You’ve been feeding your baby breast milk and want to continue after you head back to your job following maternity leave. That just leaves one big question: How exactly will that work?
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Here’s where to start.
Multitasking is often frowned upon these days, but pumping at work may qualify for an exemption.
The benefits of a double breast electric pump begin with time savings. It’s simple (and obvious) math, really: It takes 10 to 15 minutes to pump each breast, so doing both at once cuts the pumping time in half.
But this isn’t just a clock issue. It’s about productivity.
Stimulating both breasts to let down at the same time boosts the amount of milk expressed. (Some estimates put the increase at nearly 20%.) Also, the additional milk tends to be higher in energy-rich fat content for your child.
“A double breast pump is the most efficient way to pump at work,” says Lattarulo. “And there are advantages for you and your baby.”
It’s also easier (and more relaxing) if you use a hands-free pumping bra. That will allow you to multi-multitask and check work emails, text your childcare or scroll through your Instagram feed while pumping.
How often should you pump during the workday? That depends on how often your baby is fed at home. “Try to keep to the same basic schedule,” says Buchanan. “Do what your body is used to doing.”
Emptying out at your regular time also is key to maintaining milk output. If your body senses milk levels stuck on a FULL, it’ll naturally move to scale back production.
“A full breast that stays full is not a good thing,” notes Buchanan. “It needs to be emptied.”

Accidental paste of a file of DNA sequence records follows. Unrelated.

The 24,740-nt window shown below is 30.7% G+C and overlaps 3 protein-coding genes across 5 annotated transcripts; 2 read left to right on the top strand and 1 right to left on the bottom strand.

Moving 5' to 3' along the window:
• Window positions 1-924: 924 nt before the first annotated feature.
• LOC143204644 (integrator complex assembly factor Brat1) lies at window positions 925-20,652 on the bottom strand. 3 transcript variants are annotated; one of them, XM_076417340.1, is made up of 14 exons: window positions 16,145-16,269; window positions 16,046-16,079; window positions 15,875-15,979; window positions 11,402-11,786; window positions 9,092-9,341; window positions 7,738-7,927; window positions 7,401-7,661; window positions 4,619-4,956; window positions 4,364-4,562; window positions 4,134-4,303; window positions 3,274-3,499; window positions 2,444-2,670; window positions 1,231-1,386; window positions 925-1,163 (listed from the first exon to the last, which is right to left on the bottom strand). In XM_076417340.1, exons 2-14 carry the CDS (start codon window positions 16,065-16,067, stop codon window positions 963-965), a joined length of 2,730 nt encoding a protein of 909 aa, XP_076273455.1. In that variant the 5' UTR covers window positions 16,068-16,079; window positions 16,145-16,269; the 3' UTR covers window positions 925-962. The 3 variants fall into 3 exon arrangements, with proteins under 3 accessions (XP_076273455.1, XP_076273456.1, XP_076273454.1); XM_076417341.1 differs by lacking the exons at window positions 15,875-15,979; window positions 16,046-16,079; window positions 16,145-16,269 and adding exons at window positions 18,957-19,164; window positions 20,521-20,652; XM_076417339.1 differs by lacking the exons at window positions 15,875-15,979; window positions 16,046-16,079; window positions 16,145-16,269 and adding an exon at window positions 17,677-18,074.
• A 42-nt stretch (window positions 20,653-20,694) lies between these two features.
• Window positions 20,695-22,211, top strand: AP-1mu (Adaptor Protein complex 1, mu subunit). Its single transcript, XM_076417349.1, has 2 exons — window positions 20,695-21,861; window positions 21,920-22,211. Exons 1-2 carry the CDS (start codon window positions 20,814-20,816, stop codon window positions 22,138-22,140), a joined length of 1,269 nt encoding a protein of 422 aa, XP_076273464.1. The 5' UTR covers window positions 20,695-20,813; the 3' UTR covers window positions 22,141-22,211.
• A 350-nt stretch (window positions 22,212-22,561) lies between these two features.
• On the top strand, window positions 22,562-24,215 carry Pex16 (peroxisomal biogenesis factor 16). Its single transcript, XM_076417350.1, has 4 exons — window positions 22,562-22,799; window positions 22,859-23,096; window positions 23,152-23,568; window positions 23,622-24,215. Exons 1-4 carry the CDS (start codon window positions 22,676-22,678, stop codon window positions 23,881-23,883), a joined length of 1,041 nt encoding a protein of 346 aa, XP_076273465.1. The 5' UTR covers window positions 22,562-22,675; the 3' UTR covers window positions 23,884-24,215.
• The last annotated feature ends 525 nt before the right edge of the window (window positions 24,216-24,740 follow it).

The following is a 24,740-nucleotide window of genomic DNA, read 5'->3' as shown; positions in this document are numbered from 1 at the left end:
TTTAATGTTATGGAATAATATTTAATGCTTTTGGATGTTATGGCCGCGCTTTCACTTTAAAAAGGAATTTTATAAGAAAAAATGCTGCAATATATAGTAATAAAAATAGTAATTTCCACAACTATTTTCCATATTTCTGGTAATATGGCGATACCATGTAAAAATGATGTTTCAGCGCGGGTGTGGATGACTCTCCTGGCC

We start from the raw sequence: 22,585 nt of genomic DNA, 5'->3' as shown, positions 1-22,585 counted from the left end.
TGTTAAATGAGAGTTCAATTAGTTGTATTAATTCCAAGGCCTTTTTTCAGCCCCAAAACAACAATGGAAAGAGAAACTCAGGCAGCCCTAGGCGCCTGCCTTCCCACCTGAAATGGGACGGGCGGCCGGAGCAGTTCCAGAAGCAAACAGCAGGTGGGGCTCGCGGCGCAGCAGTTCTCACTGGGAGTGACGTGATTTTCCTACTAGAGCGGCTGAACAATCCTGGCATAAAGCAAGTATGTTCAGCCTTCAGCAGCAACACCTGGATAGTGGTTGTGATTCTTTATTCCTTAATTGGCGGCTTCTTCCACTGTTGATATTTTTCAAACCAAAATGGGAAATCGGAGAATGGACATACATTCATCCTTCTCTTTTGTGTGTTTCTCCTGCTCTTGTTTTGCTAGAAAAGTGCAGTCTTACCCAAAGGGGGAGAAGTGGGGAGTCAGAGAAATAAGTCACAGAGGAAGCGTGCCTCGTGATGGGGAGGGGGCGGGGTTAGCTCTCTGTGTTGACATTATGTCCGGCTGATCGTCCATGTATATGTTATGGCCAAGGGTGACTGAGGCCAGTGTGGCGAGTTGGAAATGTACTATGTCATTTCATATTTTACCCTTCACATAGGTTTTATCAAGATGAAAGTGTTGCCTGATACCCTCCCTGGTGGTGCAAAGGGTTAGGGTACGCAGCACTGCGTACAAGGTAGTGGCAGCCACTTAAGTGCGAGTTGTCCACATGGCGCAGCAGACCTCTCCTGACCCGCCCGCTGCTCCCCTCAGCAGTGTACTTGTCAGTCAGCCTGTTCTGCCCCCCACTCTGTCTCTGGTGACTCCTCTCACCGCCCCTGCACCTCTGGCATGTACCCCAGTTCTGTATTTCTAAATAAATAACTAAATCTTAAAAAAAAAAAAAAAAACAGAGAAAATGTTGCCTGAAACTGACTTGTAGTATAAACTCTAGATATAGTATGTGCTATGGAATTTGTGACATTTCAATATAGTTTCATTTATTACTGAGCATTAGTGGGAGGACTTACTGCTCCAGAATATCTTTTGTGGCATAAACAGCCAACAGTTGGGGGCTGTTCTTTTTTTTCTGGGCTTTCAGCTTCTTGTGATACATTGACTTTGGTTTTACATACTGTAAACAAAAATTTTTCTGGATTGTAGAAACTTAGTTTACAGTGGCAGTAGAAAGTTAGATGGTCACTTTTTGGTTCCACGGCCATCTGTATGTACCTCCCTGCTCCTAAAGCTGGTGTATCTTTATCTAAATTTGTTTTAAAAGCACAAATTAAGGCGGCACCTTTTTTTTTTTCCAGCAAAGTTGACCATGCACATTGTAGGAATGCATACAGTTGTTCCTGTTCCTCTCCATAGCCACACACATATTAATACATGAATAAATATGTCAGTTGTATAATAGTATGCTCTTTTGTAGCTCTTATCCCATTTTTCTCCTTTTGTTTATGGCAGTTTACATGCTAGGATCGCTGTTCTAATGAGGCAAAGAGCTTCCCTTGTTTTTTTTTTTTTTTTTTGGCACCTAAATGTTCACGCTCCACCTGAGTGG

Another tip? If you’re leaving your baby off at childcare, try to set your schedule so that you breastfeed your baby at drop-off and pick-up. That will help increase your one-on-one sessions with your child while minimizing pumping sessions at work.
Planning a feeding at the childcare site — if that’s an option available to you — also eliminates potential end-of-day delays due to commuting, meal making or other realities of life. “Plan to take the time right then,” says Buchanan. “It will help avoid complications later.”
Pumping your breasts at work may put you a bit ill at ease. It’s something you wouldn’t want to do in a location where you could be overheard or sitting in a bathroom stall worried about cleanliness.
The good news? You shouldn’t have to, thanks to federal regulations. The Fair Labor Standards Act requires businesses to provide a private space for nursing mothers to express milk. (A bathroom, even if private, is not a permitted location.)
Ideally, the space should include:
“It’s important to have a comfortable, quiet place to pump,” says Lattarulo. “The goal is to be in an environment that is as relaxing as possible. That’s when your milk production will be best.”
There’s nothing like holding your baby to get your milk flowing. The best option for that while at work? A little mental trickery. “Use your senses to fool your brain into thinking your baby is there,” says Buchanan.
Do this by:
“These serve as stimulations to help with milk flow,” notes Buchanan. “It’s a signal to the mind and body about what needs to be done.”
Creating a plan to minimize disruptions to breast milk production is important. Carrying it out effectively, however, is the ultimate goal, and that requires practice, say Buchanan and Lattarulo.
For instance, don’t wait until your first day back on the job to try your breast pump. “Use it a few times to become familiar with the equipment,” says Lattarulo.
Visit your workplace ahead of your return, too, to see the space you’ll use for pumping. (Plus, it’s always nice to show off your new bundle of joy to co-workers, who will no doubt coo and talk funny.)
Also, try to make a stop at your childcare facility to see if there’s a spot where you might be able to breastfeed your child coming and going.
“There is so much anxiousness and nervousness that comes with going back to work after having a baby, and that only increases when you add in breastfeeding,” says Buchanan. “A plan provides stability and a path to success.”